Accordingly, the bracket 10 is sized such that both of the vertical arms 50, 51 cannot be adjacent the coil 76 at any one time. For example, FIG. 3 illustrates the coil 76 of the tag 60 superimposed in hidden lines over the bracket 10, the coil 76 having a pair of vertically-extending segments 80, 80′. It is seen that the vertical arms 50, 51 of the bracket 10 are located such that if one of the vertical arms 50 is superimposed over one of the vertically-extending segments 80 of the coil 76, the other vertical arm 51 is not superimposed over the other vertically-extending segment 80′ of the coil 76. In the illustrated embodiment, the horizontal distance D between the vertical arms 50, 51 is smaller than the horizontal distance E between the vertical segments 80, 80′ of the tag coil 76 for the smallest tag 60 that is expected to be used in the system. In this manner, both of the arms 50, 51 cannot simultaneously overlie the vertical segments 80, 80′ of the coil 76, which helps to minimize detuning of the system. The vertical arms 50, 51 also each include a cutout 84 to reduce the amount of metal that is located adjacent the vertical segments 80, 80′ of the tag coil 76. Additional cutouts may also be located in the horizontally extending portions of the bracket 10 to further reduce interference between the bracket 10 and the coil 76. The angling of the flanges 28, 30 away from the body 26 also helps to reduce the detuning of the coil 76.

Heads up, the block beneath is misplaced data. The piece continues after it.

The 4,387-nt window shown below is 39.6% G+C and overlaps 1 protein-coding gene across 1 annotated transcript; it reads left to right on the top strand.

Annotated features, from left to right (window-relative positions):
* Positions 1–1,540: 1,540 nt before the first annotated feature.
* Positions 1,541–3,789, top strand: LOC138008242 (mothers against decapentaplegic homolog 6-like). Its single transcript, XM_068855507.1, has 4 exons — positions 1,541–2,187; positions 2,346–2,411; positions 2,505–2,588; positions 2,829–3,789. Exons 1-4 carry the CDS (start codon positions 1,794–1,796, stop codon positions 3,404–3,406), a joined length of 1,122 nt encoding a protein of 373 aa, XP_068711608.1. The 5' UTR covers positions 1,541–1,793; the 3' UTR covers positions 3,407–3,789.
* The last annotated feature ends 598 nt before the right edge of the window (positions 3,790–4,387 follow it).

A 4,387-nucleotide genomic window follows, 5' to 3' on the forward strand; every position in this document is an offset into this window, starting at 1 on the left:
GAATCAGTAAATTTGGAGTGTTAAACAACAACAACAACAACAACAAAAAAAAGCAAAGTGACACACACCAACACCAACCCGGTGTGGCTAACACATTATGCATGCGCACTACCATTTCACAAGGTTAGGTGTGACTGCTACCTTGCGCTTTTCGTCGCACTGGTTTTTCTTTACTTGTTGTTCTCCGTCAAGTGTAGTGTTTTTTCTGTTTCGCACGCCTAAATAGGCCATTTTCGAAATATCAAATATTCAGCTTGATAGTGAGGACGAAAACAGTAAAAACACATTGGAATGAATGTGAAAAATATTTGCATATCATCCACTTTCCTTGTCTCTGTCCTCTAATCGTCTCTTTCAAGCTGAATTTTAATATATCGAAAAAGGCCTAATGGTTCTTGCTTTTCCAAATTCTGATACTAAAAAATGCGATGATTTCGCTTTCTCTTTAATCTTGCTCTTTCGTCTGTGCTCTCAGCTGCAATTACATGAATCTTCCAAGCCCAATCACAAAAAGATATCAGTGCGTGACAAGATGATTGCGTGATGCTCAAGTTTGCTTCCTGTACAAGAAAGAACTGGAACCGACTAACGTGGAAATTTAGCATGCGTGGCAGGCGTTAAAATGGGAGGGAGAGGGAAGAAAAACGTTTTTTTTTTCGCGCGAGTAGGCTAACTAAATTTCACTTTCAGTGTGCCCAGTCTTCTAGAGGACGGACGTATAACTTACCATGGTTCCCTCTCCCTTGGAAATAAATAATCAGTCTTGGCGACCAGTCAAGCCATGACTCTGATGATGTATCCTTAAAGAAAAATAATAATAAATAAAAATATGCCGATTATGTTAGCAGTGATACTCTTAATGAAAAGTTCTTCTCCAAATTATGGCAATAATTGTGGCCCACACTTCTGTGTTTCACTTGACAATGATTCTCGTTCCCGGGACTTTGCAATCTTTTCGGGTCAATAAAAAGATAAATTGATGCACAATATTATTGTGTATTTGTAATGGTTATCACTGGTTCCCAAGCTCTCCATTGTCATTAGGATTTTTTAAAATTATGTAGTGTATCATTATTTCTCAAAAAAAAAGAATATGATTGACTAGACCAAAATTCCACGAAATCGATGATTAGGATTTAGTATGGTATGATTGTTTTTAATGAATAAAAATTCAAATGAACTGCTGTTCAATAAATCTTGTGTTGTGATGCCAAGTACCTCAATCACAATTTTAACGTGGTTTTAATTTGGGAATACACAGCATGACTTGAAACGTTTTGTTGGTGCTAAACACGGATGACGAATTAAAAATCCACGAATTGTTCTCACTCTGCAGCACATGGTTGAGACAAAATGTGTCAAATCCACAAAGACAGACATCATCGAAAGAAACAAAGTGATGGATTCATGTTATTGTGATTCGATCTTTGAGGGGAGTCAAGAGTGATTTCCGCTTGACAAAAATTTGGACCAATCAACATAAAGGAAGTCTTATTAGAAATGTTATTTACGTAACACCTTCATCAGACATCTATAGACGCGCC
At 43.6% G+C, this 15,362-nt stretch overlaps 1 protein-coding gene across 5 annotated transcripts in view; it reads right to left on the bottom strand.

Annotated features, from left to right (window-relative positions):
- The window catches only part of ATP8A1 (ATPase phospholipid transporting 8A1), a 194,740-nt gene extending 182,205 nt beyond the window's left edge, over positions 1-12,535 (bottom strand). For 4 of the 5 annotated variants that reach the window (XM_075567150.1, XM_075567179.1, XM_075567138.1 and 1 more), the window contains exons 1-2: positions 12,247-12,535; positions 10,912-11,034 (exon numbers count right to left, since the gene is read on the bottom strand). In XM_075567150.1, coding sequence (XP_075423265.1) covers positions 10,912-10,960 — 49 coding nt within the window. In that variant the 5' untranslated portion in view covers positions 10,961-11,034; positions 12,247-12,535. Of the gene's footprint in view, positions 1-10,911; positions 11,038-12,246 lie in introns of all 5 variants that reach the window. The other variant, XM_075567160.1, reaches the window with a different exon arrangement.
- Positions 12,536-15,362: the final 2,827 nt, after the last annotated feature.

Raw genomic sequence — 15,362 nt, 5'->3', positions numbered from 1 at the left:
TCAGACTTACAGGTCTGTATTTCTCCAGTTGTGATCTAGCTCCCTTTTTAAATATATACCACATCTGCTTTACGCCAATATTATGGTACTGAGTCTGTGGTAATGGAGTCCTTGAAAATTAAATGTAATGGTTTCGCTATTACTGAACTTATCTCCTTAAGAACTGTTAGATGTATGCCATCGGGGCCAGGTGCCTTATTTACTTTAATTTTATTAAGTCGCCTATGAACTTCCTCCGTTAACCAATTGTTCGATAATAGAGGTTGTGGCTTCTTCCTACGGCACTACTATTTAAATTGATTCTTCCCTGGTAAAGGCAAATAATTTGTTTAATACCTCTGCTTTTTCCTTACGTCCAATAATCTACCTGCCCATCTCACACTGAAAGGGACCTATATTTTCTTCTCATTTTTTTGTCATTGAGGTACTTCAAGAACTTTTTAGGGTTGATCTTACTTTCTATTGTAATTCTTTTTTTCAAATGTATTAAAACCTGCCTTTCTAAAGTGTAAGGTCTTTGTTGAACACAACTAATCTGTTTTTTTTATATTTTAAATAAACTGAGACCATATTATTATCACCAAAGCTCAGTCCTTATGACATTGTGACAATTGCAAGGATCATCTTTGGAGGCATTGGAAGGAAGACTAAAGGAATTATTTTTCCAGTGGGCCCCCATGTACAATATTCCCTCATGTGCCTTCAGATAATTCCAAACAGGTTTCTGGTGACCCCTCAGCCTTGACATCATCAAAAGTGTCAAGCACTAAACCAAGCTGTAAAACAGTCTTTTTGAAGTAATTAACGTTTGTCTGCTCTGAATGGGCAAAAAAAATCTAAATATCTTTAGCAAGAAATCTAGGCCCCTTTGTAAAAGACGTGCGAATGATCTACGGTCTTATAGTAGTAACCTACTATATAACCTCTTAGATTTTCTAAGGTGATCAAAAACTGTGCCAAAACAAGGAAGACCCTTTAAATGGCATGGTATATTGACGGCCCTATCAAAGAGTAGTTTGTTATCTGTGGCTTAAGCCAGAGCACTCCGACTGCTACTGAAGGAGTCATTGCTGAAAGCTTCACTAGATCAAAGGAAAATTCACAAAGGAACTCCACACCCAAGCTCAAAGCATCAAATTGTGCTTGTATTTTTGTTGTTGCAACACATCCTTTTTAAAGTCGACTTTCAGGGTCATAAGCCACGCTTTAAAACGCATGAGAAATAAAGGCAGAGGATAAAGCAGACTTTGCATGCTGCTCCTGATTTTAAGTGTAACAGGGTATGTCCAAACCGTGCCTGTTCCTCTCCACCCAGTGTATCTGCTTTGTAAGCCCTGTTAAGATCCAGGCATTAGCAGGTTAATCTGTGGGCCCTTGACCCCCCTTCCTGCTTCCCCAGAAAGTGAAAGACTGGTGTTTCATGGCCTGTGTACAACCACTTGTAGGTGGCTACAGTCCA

When the rail 12 is mounted to the shelf edge 14, it may be desired to provide a protective structure to prevent anyone from grabbing the top surface 88 of the rail 12 and pulling the rail 12 off the shelf edge 44 or bracket 10. Accordingly, an alternate embodiment of the rail 102 shown in FIG. 7 includes a cover 90 that extends generally rearwardly from a top surface 88 of the rail 12 to block access to the rear surface 20 of the rail 12. The cover 90 blocks customers from wrapping a hand around the top surface 88 of the rail 12 to provide leverage for pulling the rail 12 off the shelf edge 14. The cover 90 also blocks debris and other matter from falling behind the back of the rail 102.